Welcome to our new website

Long-term growth in vitro of isolated, fully differentiated neurones from the central nervous system of an adult insect
E. A. Howes, T. R. Cheek, P. J. Smith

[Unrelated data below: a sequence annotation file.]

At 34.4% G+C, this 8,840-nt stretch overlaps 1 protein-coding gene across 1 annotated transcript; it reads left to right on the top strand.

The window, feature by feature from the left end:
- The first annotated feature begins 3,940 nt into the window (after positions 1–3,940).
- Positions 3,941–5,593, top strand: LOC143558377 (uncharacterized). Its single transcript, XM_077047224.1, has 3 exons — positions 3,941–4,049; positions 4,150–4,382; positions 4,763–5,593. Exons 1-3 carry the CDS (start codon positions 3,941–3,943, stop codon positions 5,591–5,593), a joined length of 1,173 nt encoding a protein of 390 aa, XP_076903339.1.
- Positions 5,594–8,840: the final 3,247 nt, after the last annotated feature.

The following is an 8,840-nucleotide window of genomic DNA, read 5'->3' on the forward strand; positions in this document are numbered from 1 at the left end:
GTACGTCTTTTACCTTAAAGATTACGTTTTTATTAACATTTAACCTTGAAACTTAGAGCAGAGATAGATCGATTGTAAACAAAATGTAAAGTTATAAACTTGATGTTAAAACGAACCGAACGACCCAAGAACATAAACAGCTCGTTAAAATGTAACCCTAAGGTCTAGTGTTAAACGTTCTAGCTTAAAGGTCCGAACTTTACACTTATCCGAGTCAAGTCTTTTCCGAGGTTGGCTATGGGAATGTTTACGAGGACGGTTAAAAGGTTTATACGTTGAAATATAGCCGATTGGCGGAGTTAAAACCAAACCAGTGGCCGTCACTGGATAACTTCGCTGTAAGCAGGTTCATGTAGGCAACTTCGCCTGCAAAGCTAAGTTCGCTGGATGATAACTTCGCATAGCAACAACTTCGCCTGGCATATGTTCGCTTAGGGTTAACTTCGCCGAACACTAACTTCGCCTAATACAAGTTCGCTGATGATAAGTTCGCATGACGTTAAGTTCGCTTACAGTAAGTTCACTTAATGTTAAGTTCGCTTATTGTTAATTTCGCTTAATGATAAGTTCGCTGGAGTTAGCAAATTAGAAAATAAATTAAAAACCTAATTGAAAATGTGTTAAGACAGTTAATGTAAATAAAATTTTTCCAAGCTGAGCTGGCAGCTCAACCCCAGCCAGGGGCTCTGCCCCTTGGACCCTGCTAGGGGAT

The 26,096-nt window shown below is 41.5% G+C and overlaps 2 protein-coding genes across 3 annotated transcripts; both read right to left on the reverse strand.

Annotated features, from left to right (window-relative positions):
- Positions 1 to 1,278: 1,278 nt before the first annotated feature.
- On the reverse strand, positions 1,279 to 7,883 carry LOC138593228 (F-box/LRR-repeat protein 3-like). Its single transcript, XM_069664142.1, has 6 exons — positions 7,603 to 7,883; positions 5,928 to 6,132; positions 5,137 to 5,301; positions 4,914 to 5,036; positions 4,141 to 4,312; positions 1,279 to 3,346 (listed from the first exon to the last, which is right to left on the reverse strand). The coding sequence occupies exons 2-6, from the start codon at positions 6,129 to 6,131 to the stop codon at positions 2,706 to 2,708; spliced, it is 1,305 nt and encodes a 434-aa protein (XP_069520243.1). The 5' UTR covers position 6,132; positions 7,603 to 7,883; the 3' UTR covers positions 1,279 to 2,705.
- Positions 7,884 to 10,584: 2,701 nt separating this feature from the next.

A method is described for the isolation and growth in vitro of fully differentiated neurones from the thoracic ganglia of adult cockroaches. The presence of insect blood in the culture system is shown to promote growth. The morphology of the growing neurones and the plasticity of the branching processes are described and growth rates are measured. Using a fluorescent Ca2+ indicator dye, changes of intracellular calcium levels in the growing neurones in response to K+ depolarization have been measured. The results, indicating the presence of voltage-dependent Ca2+ channels on neuronal processes in vitro, show that neurones can be maintained in a functional state for several weeks by this technique. Such preparations could prove useful for studying a variety of physiological and pharmacological properties of neurones, including the mechanisms controlling growth, synapse formation and neuronal interactions with other cell types.